Tuesday, September 30, 2008

Chemically Coded Paintings

A few years ago I was invited to attend a launch at the Australia Council of the then new Indigenous Protocols booklets for media arts, music, performing arts, visual arts and writing. These publications were devised "to help Australians better understand the use of Indigenous cultural material".  Australia had a shocking record of misappropriating Aboriginal artwork and commercially corrupting it without any payment or indeed acknowledgement to the original creator. These booklets, which were written by Anita Heiss and Terry Janke, went part of the way to offering a solution by providing nine principles that dictate how we need to approach Indigenous artists across all art forms with full transparency, with professionalism, and with courtesy and respect (and I would add – humility!!!) for Indigenous culture and traditions. These nine principles include "secrecy and confidentiality, communication, consultation and consent, and attribution and copyright." One of the things I specifically remember about the launch was an absolutely heart wrenching story told by Terri Janke about an Aboriginal painter from North Queensland, whose sacred artwork was photographed by some unscrupulous white people who then posted it over a bunch of souvenirs and the like. The consequences for the Aboriginal painter were tragic – he was ostracised from his community and he suffered spiritually, emotionally and physically as a result. I can't remember the exact details but I do remember being one of many who wept openly upon hearing the story. Another Australian agency that is championing the rights of Indigenous artists is Viscopy, the Visual Arts Copyright Collecting Agency. I strongly recommend all Australian artists to become members. 

Which brings me to my major point – the University of Western Australia has created a secret chemical code which "has been painted into an Aboriginal art work in a world-first step to outwit forgers who prey on Indigenous artists". Five unique chemical were actually encoded into five colours on a painting by WA Aboriginal artist Mr Timm, whose other work has been targeted by forgers. According to an article on the Perth Now website, "... the coding is an extension of elemental fingerprinting technology developed by Professor John Watling 15 years ago, which used high-powered lasers to trace stolen gold and diamonds back to their place of origin ..." 

Apparently, this process has enormous applications even beyond the art world. I think this is a great day for Indigenous artists and indeed all artists. Thanks to Anita Heiss for drawing our attention to this article.

Monday, September 29, 2008

Welcome and Thank You Blog Visitors

A few weeks ago we installed Google Analytics onto our blogspot to see who was popping in to visit. We've been maintaining the blog for five months now and having a great time doing it but felt it was, in general, a one way conversation – not even a dialogue really except for those people who have taken time out to post comments. However, we were quite thrilled at the scope of the Analytics analysis with all its graphs, maps and stats. People weren't necessarily commenting but they were visiting. We had expected readers from Australia and the US mostly, and we were right in our assessment. This is by no means a contest but the USA came out on top with our homeland in second place within the Top 10. We were also delighted to see who took out the next eight positions, which are (in order) – Germany, Netherlands, the UK, Norway, Canada, Italy, France and Malaysia. Beyond that we also had visitors from Russia, New Zealand, Spain, Greece, Japan, Brazil, Belgium, Singapore, the Philipines, Romania, Indonesia, Hungary, India, South Africa, Sweden, Netherlands (Antilles), Finland and Saudi Arabia. We are very gratified and just want to say thank you for supporting us in cyberspace. We hope you'll make this a regular web pit stop in your busy day or week. Too bad we can't offer you real tea and biscuits because we sure would like to  ... maybe we can send you some virtual ones if we ever figure out how to do it!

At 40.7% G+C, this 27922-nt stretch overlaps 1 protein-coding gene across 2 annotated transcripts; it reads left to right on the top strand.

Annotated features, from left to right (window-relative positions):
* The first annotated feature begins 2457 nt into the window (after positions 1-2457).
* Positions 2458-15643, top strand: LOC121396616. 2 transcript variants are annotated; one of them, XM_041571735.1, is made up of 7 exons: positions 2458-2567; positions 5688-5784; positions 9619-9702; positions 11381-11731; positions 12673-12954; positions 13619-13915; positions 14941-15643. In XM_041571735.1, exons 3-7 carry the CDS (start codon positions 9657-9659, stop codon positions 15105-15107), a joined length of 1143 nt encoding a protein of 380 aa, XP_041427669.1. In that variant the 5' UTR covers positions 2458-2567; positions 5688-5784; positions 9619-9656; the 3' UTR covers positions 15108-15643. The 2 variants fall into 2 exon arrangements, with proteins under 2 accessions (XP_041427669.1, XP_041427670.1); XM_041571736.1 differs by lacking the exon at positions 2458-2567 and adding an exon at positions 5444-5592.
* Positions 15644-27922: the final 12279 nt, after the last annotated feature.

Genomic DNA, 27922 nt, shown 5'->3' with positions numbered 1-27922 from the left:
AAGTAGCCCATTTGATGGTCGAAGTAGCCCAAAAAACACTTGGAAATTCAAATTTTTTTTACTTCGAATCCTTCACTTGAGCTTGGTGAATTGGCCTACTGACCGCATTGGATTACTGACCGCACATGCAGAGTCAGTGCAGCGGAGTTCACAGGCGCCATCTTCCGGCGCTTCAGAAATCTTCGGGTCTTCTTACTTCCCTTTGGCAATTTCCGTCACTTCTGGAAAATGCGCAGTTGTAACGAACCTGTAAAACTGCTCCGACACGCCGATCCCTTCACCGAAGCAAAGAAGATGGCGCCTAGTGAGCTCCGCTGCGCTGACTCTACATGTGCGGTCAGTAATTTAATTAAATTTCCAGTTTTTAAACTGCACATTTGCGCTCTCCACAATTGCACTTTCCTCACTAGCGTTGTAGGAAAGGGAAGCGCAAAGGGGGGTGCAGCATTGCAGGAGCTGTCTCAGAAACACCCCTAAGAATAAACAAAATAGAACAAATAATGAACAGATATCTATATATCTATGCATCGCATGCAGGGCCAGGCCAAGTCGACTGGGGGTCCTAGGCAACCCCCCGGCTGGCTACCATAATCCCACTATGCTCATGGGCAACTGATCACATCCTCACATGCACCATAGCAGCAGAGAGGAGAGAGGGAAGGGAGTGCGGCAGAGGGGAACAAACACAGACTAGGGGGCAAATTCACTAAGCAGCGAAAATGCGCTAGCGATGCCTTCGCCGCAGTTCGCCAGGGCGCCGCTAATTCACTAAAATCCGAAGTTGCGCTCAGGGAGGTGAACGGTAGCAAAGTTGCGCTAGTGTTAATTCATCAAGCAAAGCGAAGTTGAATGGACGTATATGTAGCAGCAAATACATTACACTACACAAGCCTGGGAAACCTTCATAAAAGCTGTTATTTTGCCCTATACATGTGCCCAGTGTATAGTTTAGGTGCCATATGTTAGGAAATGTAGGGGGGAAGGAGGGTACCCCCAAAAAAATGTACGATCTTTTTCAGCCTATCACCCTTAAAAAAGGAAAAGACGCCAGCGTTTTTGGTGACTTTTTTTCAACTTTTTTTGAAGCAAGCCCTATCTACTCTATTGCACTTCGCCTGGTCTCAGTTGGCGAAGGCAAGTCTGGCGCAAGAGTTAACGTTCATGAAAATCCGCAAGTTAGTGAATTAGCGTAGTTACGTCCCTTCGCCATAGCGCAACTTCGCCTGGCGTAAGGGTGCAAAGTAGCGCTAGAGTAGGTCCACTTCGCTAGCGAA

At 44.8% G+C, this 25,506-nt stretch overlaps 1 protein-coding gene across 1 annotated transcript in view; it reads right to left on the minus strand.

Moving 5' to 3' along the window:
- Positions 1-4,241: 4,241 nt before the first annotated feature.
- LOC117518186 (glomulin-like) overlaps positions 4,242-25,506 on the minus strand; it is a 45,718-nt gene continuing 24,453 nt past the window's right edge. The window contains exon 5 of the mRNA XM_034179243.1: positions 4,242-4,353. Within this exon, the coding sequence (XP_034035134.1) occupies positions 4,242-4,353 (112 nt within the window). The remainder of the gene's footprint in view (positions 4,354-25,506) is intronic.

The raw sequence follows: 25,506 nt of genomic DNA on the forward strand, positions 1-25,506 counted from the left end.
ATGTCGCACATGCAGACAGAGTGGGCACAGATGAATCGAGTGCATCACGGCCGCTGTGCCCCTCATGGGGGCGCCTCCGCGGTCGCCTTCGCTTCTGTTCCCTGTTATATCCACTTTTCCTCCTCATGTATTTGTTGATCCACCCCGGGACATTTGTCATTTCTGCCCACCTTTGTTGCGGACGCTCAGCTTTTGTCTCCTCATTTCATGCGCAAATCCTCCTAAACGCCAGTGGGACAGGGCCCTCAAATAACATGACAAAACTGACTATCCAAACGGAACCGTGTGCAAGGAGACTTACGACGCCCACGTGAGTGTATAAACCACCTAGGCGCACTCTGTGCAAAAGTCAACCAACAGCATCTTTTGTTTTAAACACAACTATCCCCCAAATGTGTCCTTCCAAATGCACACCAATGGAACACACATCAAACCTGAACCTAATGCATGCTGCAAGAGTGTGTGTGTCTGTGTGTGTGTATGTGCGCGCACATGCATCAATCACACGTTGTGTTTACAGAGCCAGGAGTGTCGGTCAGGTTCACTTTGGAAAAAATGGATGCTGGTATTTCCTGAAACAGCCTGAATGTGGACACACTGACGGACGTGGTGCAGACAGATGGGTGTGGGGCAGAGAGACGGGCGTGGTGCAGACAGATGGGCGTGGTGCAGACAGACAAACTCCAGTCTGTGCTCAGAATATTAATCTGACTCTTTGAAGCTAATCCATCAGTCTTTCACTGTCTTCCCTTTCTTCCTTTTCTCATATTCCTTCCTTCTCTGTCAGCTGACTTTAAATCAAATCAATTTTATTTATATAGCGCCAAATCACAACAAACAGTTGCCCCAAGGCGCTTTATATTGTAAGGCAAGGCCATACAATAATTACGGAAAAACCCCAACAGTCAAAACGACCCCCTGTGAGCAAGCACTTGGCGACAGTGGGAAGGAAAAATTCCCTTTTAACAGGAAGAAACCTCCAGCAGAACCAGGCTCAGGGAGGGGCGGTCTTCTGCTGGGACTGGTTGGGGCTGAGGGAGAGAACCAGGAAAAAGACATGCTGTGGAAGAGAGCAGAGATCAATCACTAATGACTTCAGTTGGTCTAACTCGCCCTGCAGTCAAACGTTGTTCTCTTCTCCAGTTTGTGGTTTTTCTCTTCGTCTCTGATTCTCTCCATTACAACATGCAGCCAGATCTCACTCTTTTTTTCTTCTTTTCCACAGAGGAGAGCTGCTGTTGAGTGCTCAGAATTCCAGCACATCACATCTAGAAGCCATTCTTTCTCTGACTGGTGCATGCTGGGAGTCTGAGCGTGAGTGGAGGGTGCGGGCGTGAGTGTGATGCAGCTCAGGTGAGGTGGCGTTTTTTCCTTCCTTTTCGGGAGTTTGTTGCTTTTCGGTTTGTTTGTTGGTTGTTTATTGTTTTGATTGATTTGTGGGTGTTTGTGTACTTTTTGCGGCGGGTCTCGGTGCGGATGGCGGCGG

Sunday, September 28, 2008

More Pigs in Mud

Following on from my God Save the Pig post on 23 September and the follow on story Can't Get Enough of Dat Darn Pig, I've received lots of private and FaceBook feedback from some of our readers who were fascinated with the ongoing saga of Bruce. I also received another 'domestic pig gone wild' anecdote from my wonderful friend Sue Hudson from Armidale. Sue is an Archeological Consultant specialising in Aboriginal archeology. She sent me a photo of this beauty, wallowing in the mud and the following story:

Life is full of stressful situations:
When everything gets to be too much of a hassle, lie back, take things easy, look at the bright side of life and relax!
While investigating some land for rezoning and looking for Aboriginal sites and relics, I was driving down a narrow lane searching for things of antiquity and I found this amazing site – Miss Piggy lying in a muddy pool of water under a railway crossing. This spot was shared with some ducks who were busy going about their days foraging for food (stressful for ducks). Obviously Miss Piggy had been having a hard day (waiting for food to be deposited), stressed out by not being with other pigs, hot, dry and feeling the world was just TOO much. Being a pig required keeping her skin cool and free from annoying biting insects, so she relocated to piggy heaven. Not even my vehicle stopped her from enjoying this blissful de-stressing.